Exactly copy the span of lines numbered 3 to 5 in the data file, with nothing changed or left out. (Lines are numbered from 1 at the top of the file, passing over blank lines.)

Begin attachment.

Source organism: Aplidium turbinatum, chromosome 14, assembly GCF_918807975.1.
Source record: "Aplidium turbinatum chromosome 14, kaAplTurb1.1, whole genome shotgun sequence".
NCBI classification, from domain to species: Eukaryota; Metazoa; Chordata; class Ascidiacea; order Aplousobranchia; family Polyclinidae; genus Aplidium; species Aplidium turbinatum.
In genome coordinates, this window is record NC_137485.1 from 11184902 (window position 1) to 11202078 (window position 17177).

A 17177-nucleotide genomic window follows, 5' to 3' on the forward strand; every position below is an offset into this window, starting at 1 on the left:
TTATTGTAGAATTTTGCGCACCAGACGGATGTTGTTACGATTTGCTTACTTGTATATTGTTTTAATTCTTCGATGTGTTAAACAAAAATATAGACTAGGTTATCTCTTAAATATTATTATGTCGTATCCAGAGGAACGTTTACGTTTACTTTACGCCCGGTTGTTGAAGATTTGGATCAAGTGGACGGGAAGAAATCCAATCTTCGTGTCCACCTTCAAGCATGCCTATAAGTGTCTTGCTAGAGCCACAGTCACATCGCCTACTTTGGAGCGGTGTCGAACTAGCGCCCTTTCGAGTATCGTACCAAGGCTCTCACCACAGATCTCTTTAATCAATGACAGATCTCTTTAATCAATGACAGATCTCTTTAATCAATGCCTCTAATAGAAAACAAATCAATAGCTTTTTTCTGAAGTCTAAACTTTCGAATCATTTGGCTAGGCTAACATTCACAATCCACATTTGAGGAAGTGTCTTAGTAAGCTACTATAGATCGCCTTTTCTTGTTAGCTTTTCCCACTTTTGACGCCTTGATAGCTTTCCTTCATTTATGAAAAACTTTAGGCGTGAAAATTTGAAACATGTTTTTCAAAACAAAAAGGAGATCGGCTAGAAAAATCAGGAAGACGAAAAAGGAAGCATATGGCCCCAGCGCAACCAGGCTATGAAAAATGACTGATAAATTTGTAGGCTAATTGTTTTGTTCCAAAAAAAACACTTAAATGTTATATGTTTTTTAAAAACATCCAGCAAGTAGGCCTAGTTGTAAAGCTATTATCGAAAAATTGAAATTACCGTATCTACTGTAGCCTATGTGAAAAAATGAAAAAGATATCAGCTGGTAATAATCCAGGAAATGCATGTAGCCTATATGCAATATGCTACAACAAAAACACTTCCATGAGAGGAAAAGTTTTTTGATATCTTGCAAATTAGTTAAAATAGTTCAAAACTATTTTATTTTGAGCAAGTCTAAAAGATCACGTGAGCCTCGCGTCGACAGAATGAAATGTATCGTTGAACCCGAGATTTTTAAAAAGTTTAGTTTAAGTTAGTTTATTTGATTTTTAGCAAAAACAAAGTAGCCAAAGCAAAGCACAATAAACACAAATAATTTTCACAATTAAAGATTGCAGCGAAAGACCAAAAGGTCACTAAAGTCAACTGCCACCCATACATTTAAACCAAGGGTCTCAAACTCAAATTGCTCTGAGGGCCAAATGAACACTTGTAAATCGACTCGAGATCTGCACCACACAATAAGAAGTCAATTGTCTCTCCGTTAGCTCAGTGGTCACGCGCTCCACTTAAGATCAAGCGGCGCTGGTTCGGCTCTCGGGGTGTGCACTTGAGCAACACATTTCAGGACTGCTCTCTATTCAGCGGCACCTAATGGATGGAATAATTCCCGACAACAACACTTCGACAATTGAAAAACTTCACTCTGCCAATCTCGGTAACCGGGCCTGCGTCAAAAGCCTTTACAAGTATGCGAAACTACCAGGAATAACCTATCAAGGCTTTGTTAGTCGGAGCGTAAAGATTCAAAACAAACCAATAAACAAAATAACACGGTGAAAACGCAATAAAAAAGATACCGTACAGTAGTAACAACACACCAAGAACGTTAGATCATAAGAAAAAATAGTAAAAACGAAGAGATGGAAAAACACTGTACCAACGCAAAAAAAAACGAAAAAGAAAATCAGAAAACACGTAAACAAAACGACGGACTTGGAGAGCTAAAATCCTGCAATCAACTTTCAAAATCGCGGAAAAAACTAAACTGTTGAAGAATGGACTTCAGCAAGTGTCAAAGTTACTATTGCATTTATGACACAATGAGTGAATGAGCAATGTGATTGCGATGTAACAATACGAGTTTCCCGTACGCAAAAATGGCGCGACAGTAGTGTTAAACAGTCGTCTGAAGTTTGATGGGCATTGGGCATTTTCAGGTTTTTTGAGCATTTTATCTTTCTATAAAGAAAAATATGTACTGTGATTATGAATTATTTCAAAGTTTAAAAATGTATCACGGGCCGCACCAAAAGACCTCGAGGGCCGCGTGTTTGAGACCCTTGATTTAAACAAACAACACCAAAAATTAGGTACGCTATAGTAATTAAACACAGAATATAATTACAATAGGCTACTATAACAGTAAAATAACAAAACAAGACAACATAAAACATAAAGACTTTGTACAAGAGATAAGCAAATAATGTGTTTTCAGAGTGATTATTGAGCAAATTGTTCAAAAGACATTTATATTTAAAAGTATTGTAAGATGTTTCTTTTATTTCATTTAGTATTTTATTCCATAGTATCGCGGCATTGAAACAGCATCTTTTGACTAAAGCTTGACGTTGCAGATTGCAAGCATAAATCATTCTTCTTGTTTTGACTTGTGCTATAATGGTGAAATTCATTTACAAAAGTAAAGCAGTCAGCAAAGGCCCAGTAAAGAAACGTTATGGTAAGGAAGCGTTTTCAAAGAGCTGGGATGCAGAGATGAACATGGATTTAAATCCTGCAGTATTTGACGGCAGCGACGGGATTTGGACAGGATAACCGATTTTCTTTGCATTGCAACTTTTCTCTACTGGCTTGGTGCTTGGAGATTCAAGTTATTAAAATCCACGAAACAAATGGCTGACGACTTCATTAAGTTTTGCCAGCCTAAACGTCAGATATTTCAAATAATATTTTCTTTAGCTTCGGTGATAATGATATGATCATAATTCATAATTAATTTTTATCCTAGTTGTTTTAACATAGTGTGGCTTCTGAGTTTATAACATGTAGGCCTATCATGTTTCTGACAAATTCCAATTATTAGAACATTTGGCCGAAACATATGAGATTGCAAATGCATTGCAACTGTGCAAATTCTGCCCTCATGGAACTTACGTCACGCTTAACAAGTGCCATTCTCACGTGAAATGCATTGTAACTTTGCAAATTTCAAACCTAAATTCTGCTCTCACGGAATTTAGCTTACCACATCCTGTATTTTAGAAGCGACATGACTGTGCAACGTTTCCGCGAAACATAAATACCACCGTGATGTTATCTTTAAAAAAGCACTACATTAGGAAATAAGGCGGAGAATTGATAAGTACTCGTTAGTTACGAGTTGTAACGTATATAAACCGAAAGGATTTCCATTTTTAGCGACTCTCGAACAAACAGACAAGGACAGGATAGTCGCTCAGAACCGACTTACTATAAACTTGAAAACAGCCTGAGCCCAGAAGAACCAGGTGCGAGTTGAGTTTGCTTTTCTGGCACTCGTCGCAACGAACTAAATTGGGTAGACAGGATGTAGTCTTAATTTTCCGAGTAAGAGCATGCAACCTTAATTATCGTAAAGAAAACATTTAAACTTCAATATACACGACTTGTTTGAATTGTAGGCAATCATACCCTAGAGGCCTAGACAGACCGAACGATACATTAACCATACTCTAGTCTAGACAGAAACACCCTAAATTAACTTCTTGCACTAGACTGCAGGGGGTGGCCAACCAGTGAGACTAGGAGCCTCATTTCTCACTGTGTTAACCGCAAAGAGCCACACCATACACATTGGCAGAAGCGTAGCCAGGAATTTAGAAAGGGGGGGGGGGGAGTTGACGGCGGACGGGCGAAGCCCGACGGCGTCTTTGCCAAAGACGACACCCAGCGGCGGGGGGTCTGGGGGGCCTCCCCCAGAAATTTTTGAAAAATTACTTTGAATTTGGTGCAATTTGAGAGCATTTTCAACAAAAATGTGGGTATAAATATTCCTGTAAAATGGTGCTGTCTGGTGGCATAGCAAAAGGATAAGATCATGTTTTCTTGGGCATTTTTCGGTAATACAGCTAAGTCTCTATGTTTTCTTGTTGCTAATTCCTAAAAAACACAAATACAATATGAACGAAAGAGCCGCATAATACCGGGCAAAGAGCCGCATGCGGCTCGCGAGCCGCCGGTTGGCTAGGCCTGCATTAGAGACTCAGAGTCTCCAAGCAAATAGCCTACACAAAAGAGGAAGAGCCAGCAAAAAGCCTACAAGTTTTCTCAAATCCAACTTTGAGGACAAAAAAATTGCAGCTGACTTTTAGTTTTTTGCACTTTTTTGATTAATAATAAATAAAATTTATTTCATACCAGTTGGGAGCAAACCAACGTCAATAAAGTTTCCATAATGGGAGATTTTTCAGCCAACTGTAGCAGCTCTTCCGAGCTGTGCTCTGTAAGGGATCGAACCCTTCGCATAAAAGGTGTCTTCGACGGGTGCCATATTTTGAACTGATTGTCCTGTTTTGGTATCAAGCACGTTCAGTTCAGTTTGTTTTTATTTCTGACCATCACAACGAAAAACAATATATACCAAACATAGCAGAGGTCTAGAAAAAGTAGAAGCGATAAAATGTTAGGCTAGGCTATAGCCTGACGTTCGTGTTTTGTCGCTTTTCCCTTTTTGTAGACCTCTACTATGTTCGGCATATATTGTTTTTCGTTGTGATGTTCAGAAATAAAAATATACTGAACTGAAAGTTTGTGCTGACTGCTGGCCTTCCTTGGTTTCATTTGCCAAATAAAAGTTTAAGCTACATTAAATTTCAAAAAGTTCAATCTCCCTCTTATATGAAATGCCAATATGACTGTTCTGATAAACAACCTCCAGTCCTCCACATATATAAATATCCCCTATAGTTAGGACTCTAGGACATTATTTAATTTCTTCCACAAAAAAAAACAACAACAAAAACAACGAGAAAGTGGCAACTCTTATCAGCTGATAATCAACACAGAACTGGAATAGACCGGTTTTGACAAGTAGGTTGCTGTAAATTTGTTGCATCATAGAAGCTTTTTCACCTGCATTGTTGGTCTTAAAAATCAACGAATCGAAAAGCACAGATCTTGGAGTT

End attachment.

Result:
NCBI classification, from domain to species: Eukaryota; Metazoa; Chordata; class Ascidiacea; order Aplousobranchia; family Polyclinidae; genus Aplidium; species Aplidium turbinatum.
In genome coordinates, this window is record NC_137485.1 from 11184902 (window position 1) to 11202078 (window position 17177).

A 17177-nucleotide genomic window follows, 5' to 3' on the forward strand; every position below is an offset into this window, starting at 1 on the left: